We think of hatchbacks as roomy and practical, but if you really want those qualities a sedan is a better choice.
Take the sedan version of the popular Mazda2, for instance. While the five-door hatchback Mazda2 is one of Australia’s favourite light cars, its recently-born sedan sibling is icing on the cake.
The sedan offers a huge boot of 440 litres’ capacity, while the hatchback has just 250 litres. That’s an important difference when it comes to packing strollers, holiday luggage or a pushbike (the seatbacks fold to extend the boot floor).
Mazda has the aesthetics covered too. The extra 190 litres of boot capacity comes from an extension of the bodywork behind the rear wheels, but unlike some rivals or even its own predecessor, the sedan’s bum doesn’t look big in its new clothes.
It looks like an extended hatchback and a stylish one, at that.
The buy-it clincher for many motorists should be that the sedan in every other respect is identical to the hatchback. It even costs the same — you get the extra boot space for no extra money.
We’ve tested the higher-specification Maxx version, which has a list price of $19,690 with optional six-speed automatic transmission.
Personal preferences aside, it’s difficult to imagine drivers who mostly use their cars for solo trips around the urban area — isn’t that most of us? — could want much more than the Mazda2 Maxx.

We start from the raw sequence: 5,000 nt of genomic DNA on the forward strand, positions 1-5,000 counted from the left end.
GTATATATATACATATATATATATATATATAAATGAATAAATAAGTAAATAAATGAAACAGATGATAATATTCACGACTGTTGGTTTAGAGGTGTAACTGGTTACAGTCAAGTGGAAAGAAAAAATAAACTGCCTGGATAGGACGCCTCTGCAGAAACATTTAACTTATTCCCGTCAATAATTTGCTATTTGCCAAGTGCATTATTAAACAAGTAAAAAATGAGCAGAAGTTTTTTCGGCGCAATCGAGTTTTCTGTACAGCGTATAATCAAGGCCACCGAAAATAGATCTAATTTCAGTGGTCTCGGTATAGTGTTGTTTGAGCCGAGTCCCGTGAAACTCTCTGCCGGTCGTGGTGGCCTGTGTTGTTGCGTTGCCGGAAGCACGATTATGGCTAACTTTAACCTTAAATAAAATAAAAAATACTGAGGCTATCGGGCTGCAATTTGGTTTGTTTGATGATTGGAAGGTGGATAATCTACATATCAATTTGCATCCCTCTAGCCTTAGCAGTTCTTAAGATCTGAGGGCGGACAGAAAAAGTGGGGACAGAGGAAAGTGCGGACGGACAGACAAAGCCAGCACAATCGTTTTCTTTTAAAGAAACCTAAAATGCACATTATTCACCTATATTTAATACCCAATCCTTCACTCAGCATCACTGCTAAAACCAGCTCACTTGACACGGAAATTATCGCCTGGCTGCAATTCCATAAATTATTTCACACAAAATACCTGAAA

I’ve always believed small cars with big-car features are the ideal solution and here’s one with navigation, cruise control, reversing camera, idle-stop engine control, automatic headlights and wipers and optional ($400) automatic city braking. Plus adequate acceleration from a 1.5 litre, 81 kiloWatt engine and a petrol consumption rating of just 4.9 litres per 100 kms.
Moreover, it’s a surprisingly enjoyable drive. I was impressed most by its smoothness and silence when motoring along at 60kmh, 80 or 100. Small cars have come a long way and this one is from Mazda, whose current range of products is at the top of the game.
The six-speed auto was fast and smooth and I liked the steering feel. The steering wheel is adjustable for reach as well as rake, something you don’t get in every small car but very desirable to achieve a correct driving position.
Mazda quality is good but the little sedan’s grey interior, however, looks dark for such a cheerful car. Yet a thin, red inlaid strip across the shiny piano-black panel is too red for me.
Many of us are choosing smaller cars as we discover they deliver almost everything of a bigger model except the higher purchase and running costs.
The Mazda2 sedan won’t set the road on fire, but makes perfect sense.